Friday, December 25, 2015

Answers to the Christmas Story Trivia Challenge

If you haven't had a chance to try the trivia questions, see the previous post here.

1. What is the English translation of Jesus' Hebrew name?
Jesus' Hebrew name is Yeshua, a common alternative form of Yehoshuah which means "Yahweh is Salvation." English translates this name as Joshua. Jesus comes from the Greek translation. Since the New Testament was written in Greek and was translated into English, we use the Greek as the basis for Jesus' name.

2.  When does Joseph first speak in the narrative of Jesus' birth?
He never speaks.

3. What animal did Mary ride from Nazareth to Bethlehem?
The Bible does not tell us how Mary got to Bethlehem.

4. What did the angels sing to the Shepherds about Jesus?
They didn't sing. The Bible says they spoke.

5. What did the Shepherds do after they had seen Jesus?
Spread the word concerning him or praised God.

6. Which angel was there when Jesus was born?
None is mentioned.

7. How many wise men came to see Jesus?
No number is ever given. Three gifts are mentioned, but not the number of wise men. There could have been more than three or less than three.

8. What animals did the wise men ride?
No animals are mentioned.

9. Where did the star the wise men had been following stop?
Over the house or place where Jesus was. At this point, we assume that Mary and Joseph had taken up residence in Bethlehem, probably because they had a new baby and family in Bethlehem and elected not to make the trip back to Nazareth. Thus it makes sense why Herod wanted to kill all babies 2 years and younger as he had inquired when the wise men first saw the star.

10. How did the wise men know not to go back to Herod?
They were warned in a dream. The Bible does not say who warned them, whether God directly, an angel or just a simple dream.

Bonus Question: Where did the innkeeper say Mary and Joseph could stay?
Very tricky question. First, the Bible never mentions an innkeeper. Second, the term "inn" is most likely mistranslated in English. Mary and Joseph were probably traveling with other family members and stayed with family in Bethlehem. The term "inn" does not need to refer to a hotel like we think of. Luke used the term for a guest room. The image of Mary and Joseph alone as Mary gives birth is highly unlikely. Family and/or midwives were most certainly present. Why Jesus in a manger then? Check out this link for far more detail.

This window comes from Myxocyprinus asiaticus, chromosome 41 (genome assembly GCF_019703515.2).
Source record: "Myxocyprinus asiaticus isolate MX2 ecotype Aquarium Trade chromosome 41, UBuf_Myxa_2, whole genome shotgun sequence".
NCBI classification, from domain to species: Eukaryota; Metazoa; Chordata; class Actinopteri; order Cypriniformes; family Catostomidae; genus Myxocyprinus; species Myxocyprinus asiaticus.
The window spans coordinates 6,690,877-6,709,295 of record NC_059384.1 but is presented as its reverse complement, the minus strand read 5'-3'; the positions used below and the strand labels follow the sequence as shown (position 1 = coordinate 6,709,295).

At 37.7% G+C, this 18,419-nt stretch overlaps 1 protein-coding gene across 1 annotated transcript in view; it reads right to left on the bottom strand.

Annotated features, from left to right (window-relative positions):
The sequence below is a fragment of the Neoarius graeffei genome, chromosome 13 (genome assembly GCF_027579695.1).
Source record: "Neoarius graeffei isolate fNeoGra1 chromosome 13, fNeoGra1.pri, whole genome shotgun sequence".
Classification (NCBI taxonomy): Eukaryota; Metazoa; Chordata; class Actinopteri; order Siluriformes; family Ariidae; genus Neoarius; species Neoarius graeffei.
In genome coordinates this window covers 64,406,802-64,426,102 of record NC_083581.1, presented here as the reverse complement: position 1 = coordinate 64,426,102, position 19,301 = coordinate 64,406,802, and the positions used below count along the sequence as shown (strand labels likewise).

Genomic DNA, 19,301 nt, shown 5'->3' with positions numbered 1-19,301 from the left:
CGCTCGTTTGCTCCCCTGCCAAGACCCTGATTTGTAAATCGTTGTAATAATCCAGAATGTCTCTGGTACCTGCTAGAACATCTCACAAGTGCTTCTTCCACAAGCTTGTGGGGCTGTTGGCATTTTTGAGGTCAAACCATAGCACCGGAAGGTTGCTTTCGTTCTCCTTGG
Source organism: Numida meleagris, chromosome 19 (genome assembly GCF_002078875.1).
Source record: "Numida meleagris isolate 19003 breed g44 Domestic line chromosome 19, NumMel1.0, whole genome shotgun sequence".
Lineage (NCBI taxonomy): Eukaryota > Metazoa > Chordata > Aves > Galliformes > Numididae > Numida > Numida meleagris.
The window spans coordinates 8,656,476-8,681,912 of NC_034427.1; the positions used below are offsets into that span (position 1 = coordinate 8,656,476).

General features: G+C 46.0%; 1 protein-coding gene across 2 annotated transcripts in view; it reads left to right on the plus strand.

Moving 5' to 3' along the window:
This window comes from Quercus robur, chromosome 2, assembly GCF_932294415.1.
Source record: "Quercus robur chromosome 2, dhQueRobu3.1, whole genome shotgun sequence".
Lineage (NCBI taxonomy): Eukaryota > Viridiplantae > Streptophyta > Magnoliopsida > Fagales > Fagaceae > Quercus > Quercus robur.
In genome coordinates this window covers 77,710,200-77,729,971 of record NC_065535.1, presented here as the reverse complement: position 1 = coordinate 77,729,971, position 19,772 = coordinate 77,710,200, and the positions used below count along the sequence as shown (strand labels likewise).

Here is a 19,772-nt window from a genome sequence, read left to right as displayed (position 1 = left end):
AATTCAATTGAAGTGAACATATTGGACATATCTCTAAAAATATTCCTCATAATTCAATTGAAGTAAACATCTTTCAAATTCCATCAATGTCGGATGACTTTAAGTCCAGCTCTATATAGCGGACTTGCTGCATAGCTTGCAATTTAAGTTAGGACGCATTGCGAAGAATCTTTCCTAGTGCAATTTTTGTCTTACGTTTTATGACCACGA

How did you do? Comment below!

Also, check out this fun video that points out the myths surrounding the story of Jesus' birth as well as the true meaning of his birth.

Thursday, December 24, 2015

Christmas Story Trivia Challenge

How well do you know the story of Christ's birth? Test yourself with these questions! Answers revealed tomorrow.

1. You cannot look in a Bible
2. You cannot look on the internet.
3. You cannot look anywhere else. All answers must come from your brain only.
4. Be honest. If you look anywhere but in your brain, you can't count that as getting the answer correct.
5. You can pray :-)

Trivia Questions (All questions concern the Biblical account of Jesus' birth.)

1. What is the English translation of Jesus' Hebrew name?
2. When does Joseph first speak in the narrative of Jesus' birth?
3. What animal did Mary ride from Nazareth to Bethlehem?
4. What did the angels sing to the Shepherds about Jesus?
5. What did the Shepherds do after they had seen Jesus?
6. Which angel was there when Jesus was born?
7. How many wise men came to see Jesus?
8. What animals did the wise men ride?
9. Where did the star the wise men had been following stop?
10. How did the wise men know not to go back to Herod?

Bonus: Where did the innkeeper say Mary and Joseph could stay?

Wednesday, December 23, 2015

Love: Here With Us

"It's still a mystery to me
That the hands of God could be so small.
How tiny fingers reaching in the night
Were the very hands that measured the sky."

The story of Jesus sounds so impossible to uninitiated ears. God in a man? God as a baby? Impossible! But if an all powerful God exists, could he not accomplish such a feat? Once you accept the possibility of God, the possibility of a babe in a manger is a small step.

"It's still a mystery to me
How His infant eyes have seen the dawn of time.
How His ears have heard an angel's symphony,
But still Mary had to rock her Savior to sleep."

Man longs for rescue. Literature, media, our hearts testify to such a longing, the good defeating evil, the hero saving the world. Could it be this desire is created within us from the time we are born? What greater rescue could there be than God, creator of time, commander of angels. Peer at the sleeping baby--he is the answer to our longing for salvation.

"Hallelujah, hallelujah
Heaven's love reaching down to save the world.
Hallelujah, hallelujah, son of God, servant King
Here with us, You're here with us."
Praise the Lord! The world is not lost. Evil does not have to win. A real hero steps into the scene. God is more than powerful--he is love. He reaches down to man, gifting his son, a king and a servant, to walk with us and draw us up from the dust and mire of the world.